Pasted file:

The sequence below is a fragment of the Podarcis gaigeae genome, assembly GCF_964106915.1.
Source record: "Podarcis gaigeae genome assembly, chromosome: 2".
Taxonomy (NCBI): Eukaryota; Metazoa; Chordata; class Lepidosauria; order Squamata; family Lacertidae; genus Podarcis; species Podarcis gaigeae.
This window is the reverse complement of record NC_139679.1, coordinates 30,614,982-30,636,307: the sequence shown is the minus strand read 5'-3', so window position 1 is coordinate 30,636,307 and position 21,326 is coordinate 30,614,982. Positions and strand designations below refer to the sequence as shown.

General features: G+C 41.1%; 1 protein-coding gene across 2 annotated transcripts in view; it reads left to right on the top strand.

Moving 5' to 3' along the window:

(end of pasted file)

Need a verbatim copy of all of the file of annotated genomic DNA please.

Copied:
The sequence below is a fragment of the Podarcis gaigeae genome, assembly GCF_964106915.1.
Source record: "Podarcis gaigeae genome assembly, chromosome: 2".
Taxonomy (NCBI): Eukaryota; Metazoa; Chordata; class Lepidosauria; order Squamata; family Lacertidae; genus Podarcis; species Podarcis gaigeae.
This window is the reverse complement of record NC_139679.1, coordinates 30,614,982-30,636,307: the sequence shown is the minus strand read 5'-3', so window position 1 is coordinate 30,636,307 and position 21,326 is coordinate 30,614,982. Positions and strand designations below refer to the sequence as shown.

General features: G+C 41.1%; 1 protein-coding gene across 2 annotated transcripts in view; it reads left to right on the top strand.

Moving 5' to 3' along the window: